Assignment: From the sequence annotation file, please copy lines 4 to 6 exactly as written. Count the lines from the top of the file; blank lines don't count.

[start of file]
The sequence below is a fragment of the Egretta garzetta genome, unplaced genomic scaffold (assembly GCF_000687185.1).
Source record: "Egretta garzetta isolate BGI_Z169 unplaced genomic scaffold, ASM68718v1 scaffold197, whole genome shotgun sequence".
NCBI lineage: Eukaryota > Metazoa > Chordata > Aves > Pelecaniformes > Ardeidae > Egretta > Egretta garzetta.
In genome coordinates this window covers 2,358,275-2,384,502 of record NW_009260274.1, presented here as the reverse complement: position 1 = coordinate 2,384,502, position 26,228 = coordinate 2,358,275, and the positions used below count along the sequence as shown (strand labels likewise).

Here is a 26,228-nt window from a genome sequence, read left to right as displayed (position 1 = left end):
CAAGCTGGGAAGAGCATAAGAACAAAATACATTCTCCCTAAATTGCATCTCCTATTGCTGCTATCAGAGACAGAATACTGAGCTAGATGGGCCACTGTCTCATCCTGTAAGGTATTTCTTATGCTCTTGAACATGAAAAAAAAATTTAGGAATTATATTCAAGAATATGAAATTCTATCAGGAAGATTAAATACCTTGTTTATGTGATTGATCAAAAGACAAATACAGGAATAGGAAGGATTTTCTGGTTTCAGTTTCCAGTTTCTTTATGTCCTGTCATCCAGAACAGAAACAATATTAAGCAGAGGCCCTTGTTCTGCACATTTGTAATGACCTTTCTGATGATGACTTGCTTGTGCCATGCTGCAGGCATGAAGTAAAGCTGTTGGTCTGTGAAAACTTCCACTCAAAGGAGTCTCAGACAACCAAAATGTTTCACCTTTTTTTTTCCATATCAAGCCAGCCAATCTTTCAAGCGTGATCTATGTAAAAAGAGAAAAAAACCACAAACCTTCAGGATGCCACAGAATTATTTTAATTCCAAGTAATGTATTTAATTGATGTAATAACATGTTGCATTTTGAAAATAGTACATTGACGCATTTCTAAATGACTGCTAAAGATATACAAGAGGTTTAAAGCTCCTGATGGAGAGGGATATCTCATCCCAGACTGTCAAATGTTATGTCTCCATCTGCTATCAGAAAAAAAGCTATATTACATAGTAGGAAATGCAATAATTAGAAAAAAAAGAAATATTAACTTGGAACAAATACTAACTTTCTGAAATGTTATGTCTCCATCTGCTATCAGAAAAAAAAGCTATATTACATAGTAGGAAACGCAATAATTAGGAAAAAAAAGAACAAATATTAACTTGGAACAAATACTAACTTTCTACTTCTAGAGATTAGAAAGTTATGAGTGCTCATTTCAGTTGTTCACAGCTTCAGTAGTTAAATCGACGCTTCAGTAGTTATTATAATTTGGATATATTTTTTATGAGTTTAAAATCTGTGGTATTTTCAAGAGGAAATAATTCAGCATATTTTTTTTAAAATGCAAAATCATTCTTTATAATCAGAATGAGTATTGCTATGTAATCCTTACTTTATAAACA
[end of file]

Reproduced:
In genome coordinates this window covers 2,358,275-2,384,502 of record NW_009260274.1, presented here as the reverse complement: position 1 = coordinate 2,384,502, position 26,228 = coordinate 2,358,275, and the positions used below count along the sequence as shown (strand labels likewise).

Here is a 26,228-nt window from a genome sequence, read left to right as displayed (position 1 = left end):
CAAGCTGGGAAGAGCATAAGAACAAAATACATTCTCCCTAAATTGCATCTCCTATTGCTGCTATCAGAGACAGAATACTGAGCTAGATGGGCCACTGTCTCATCCTGTAAGGTATTTCTTATGCTCTTGAACATGAAAAAAAAATTTAGGAATTATATTCAAGAATATGAAATTCTATCAGGAAGATTAAATACCTTGTTTATGTGATTGATCAAAAGACAAATACAGGAATAGGAAGGATTTTCTGGTTTCAGTTTCCAGTTTCTTTATGTCCTGTCATCCAGAACAGAAACAATATTAAGCAGAGGCCCTTGTTCTGCACATTTGTAATGACCTTTCTGATGATGACTTGCTTGTGCCATGCTGCAGGCATGAAGTAAAGCTGTTGGTCTGTGAAAACTTCCACTCAAAGGAGTCTCAGACAACCAAAATGTTTCACCTTTTTTTTTCCATATCAAGCCAGCCAATCTTTCAAGCGTGATCTATGTAAAAAGAGAAAAAAACCACAAACCTTCAGGATGCCACAGAATTATTTTAATTCCAAGTAATGTATTTAATTGATGTAATAACATGTTGCATTTTGAAAATAGTACATTGACGCATTTCTAAATGACTGCTAAAGATATACAAGAGGTTTAAAGCTCCTGATGGAGAGGGATATCTCATCCCAGACTGTCAAATGTTATGTCTCCATCTGCTATCAGAAAAAAAGCTATATTACATAGTAGGAAATGCAATAATTAGAAAAAAAAGAAATATTAACTTGGAACAAATACTAACTTTCTGAAATGTTATGTCTCCATCTGCTATCAGAAAAAAAAGCTATATTACATAGTAGGAAACGCAATAATTAGGAAAAAAAAGAACAAATATTAACTTGGAACAAATACTAACTTTCTACTTCTAGAGATTAGAAAGTTATGAGTGCTCATTTCAGTTGTTCACAGCTTCAGTAGTTAAATCGACGCTTCAGTAGTTATTATAATTTGGATATATTTTTTATGAGTTTAAAATCTGTGGTATTTTCAAGAGGAAATAATTCAGCATATTTTTTTTAAAATGCAAAATCATTCTTTATAATCAGAATGAGTATTGCTATGTAATCCTTACTTTATAAACA